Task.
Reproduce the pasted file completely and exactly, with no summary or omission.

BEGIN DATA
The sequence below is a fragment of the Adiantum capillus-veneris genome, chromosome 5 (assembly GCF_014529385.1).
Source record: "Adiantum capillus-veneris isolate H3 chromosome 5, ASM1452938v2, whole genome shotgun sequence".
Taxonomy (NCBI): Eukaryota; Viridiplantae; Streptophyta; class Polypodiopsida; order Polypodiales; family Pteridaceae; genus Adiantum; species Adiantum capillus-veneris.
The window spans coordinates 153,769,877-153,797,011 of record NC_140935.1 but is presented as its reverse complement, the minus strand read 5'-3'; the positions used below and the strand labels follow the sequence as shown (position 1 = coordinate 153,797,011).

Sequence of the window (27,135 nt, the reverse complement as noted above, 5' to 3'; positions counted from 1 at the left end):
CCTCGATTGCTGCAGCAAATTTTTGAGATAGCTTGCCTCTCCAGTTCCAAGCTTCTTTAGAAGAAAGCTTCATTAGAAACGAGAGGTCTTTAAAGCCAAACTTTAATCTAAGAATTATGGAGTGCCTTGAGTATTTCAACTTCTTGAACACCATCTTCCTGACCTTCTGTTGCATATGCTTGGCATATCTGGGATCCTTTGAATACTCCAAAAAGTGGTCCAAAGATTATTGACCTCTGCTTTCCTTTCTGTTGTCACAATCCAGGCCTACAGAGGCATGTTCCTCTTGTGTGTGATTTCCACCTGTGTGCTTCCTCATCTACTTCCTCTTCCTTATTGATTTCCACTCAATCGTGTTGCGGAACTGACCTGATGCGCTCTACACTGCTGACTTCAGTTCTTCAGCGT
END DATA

The sequence below is a fragment of the Adiantum capillus-veneris genome, chromosome 5 (assembly GCF_014529385.1).
Source record: "Adiantum capillus-veneris isolate H3 chromosome 5, ASM1452938v2, whole genome shotgun sequence".
Taxonomy (NCBI): Eukaryota; Viridiplantae; Streptophyta; class Polypodiopsida; order Polypodiales; family Pteridaceae; genus Adiantum; species Adiantum capillus-veneris.
The window spans coordinates 153,769,877-153,797,011 of record NC_140935.1 but is presented as its reverse complement, the minus strand read 5'-3'; the positions used below and the strand labels follow the sequence as shown (position 1 = coordinate 153,797,011).

Sequence of the window (27,135 nt, the reverse complement as noted above, 5' to 3'; positions counted from 1 at the left end):
CCTCGATTGCTGCAGCAAATTTTTGAGATAGCTTGCCTCTCCAGTTCCAAGCTTCTTTAGAAGAAAGCTTCATTAGAAACGAGAGGTCTTTAAAGCCAAACTTTAATCTAAGAATTATGGAGTGCCTTGAGTATTTCAACTTCTTGAACACCATCTTCCTGACCTTCTGTTGCATATGCTTGGCATATCTGGGATCCTTTGAATACTCCAAAAAGTGGTCCAAAGATTATTGACCTCTGCTTTCCTTTCTGTTGTCACAATCCAGGCCTACAGAGGCATGTTCCTCTTGTGTGTGATTTCCACCTGTGTGCTTCCTCATCTACTTCCTCTTCCTTATTGATTTCCACTCAATCGTGTTGCGGAACTGACCTGATGCGCTCTACACTGCTGACTTCAGTTCTTCAGCGT